McCarthy is president of Generation Rescue and has been involved since her son, Evan, was diagnosed with autism.
About 40 tickets to the event were still available last week, but you'd want to check in with Jennifer Piazza at the Herrington to learn more at firstname.lastname@example.org.
Ekwabet's party today: If you want to hear an interesting community tale, then you'll want to take in sculptor Guy Bellaver's presentation of "The Making of Ekwabet" at 2 p.m. Sunday at the St. Charles Arts Council's "Next Gallery" at 228 W. Main St.
Ekwabet is the large Potawatomi Indian statute created 25 years ago that looks over the Fox River near the St. Charles police station.
Parking is available in lots around the Municipal Center for the presentation at the gallery, on the northeast corner of Main and Third streets.
Still happy fans?: When walking along the trail in Fabyan Forest Preserve last week, something struck me as unusual after two couples, most likely in their late 60s or early 70s, walked past us only a few minutes apart.
In each case, the man was wearing a Cubs hat. And in each case, he was smiling and offered a cordial, "Hello."
I turned to my wife and said, "That was really odd."
And she said, "What, that they both had Cubs hats on?"
And I answered, "No. It was that both were wearing Cubs hats and actually still smiling."
A prairie view: The prairie at Wheeler Park in Geneva gives us an idea of what most of the state of Illinois probably looked like 300 years ago. The look and color changes every other week or so it seems.
It's been quite nice the past few weeks. Apparently, prairies don't mind quite a bit of rain.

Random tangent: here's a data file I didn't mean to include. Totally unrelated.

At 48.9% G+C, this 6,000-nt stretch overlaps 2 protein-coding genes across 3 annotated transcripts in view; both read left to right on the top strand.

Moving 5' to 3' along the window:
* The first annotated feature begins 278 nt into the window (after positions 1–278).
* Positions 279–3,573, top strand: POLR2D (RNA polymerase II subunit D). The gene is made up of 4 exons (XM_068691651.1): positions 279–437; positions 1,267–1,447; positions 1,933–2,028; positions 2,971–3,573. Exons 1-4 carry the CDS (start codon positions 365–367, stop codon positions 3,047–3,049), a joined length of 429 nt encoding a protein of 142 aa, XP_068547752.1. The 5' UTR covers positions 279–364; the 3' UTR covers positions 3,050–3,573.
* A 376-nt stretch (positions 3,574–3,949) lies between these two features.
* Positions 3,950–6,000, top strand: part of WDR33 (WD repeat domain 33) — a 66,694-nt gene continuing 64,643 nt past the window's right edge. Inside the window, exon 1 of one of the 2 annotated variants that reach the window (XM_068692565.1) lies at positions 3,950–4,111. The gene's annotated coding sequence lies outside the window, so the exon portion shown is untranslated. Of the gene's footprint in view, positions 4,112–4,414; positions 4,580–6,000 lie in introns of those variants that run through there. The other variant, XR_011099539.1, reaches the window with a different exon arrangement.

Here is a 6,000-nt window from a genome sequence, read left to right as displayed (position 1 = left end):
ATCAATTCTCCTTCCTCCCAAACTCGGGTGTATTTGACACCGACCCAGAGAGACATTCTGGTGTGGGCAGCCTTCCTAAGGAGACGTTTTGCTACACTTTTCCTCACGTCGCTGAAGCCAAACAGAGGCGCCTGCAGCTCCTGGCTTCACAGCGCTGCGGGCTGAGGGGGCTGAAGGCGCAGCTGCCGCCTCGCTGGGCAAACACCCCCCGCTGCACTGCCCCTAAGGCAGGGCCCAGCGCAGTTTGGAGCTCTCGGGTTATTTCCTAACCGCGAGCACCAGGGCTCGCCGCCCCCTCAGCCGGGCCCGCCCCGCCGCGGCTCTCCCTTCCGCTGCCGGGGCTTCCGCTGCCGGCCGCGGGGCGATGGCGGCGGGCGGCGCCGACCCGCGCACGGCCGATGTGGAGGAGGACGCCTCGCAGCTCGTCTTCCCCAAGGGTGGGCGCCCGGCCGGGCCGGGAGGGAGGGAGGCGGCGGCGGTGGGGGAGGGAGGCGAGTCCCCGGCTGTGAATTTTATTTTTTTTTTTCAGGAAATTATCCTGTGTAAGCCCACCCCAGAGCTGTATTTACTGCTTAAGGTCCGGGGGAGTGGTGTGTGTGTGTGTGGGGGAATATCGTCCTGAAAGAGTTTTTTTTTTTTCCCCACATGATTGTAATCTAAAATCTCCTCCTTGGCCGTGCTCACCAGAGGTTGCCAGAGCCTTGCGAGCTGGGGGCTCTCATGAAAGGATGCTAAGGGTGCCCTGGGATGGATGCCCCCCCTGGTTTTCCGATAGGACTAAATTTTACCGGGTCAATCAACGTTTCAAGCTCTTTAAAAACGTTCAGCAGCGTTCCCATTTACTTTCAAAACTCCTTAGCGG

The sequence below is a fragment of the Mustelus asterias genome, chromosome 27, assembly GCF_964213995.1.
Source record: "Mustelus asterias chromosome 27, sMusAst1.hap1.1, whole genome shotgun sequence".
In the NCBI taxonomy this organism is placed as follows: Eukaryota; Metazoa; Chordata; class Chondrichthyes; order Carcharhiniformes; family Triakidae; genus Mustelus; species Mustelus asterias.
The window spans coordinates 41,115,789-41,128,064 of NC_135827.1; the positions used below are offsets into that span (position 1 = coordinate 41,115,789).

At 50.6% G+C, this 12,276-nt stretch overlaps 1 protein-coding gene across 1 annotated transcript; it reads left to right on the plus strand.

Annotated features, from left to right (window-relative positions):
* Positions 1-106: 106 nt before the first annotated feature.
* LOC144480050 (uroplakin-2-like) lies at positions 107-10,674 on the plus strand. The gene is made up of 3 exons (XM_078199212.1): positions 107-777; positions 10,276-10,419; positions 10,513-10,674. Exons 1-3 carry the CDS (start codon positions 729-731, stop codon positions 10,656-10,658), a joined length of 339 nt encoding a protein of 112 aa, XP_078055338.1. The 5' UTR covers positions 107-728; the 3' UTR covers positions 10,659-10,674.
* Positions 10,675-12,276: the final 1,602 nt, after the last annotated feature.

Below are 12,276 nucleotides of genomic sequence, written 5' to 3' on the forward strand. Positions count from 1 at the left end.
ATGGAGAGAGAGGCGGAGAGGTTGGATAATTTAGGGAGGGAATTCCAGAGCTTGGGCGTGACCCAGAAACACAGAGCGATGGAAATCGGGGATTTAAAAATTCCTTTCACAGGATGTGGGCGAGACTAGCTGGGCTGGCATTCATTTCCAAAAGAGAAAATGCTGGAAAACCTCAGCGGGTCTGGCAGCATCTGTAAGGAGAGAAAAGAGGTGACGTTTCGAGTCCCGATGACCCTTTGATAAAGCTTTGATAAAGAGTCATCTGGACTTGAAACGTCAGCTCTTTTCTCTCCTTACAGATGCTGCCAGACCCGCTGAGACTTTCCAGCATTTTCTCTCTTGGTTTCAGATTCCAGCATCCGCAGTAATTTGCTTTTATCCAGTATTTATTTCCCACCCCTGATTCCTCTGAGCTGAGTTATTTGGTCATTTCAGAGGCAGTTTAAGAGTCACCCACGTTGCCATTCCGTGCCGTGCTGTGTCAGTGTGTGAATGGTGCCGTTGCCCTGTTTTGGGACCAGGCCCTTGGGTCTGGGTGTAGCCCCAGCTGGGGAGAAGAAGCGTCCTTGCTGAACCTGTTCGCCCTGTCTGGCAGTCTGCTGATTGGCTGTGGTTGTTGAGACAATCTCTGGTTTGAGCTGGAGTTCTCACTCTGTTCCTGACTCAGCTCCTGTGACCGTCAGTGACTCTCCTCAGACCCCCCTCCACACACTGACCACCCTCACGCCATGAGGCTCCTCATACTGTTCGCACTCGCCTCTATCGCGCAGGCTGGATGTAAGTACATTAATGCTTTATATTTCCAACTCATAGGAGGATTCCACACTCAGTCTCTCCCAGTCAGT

Those patriotic Cougars: This is why you have to love having a minor-league baseball franchise in the Tri-Cities area.
Fifth Third Bank and the Kane County Cougars are inviting all military veterans and active-duty military personnel and their families to the free military appreciation night at the ballpark Saturday, July 6, when the Cougars take on the Quad Cities Bandits.
Military personnel can get tickets for the 6:30 p.m. game starting at 5:30 p.m. by simply by showing their military ID at the park's box office.
All sorts of military-themed activities are planned, in addition to a fireworks display.
Finally progressing: It would be hard to fathom that anyone would think the city of St. Charles hasn't bent over backward to make things work for Cliff McIlvaine and his never-ending building project at his home on Prairie Street.
That's the remodeling project that started sometime in the 1970s and stayed in pretty much a state of disarray ever since. To give this some perspective, the first week I ever worked at the newspaper in St. Charles in 1978, after a year in Elburn, another reporter told me the new mayor in St. Charles, a fellow named Fred Norris, was trying to figure out how to get McIlvaine to finish his project.
At that time, the word was that Cliff had actually started making himself a bomb shelter. Somehow, that doesn't seem accurate. The need for a bomb shelter has a sense of urgency attached to it.
There was never any urgency in this project.
But I'm glad the city and McIlvaine came to an agreement to let the city finish the project.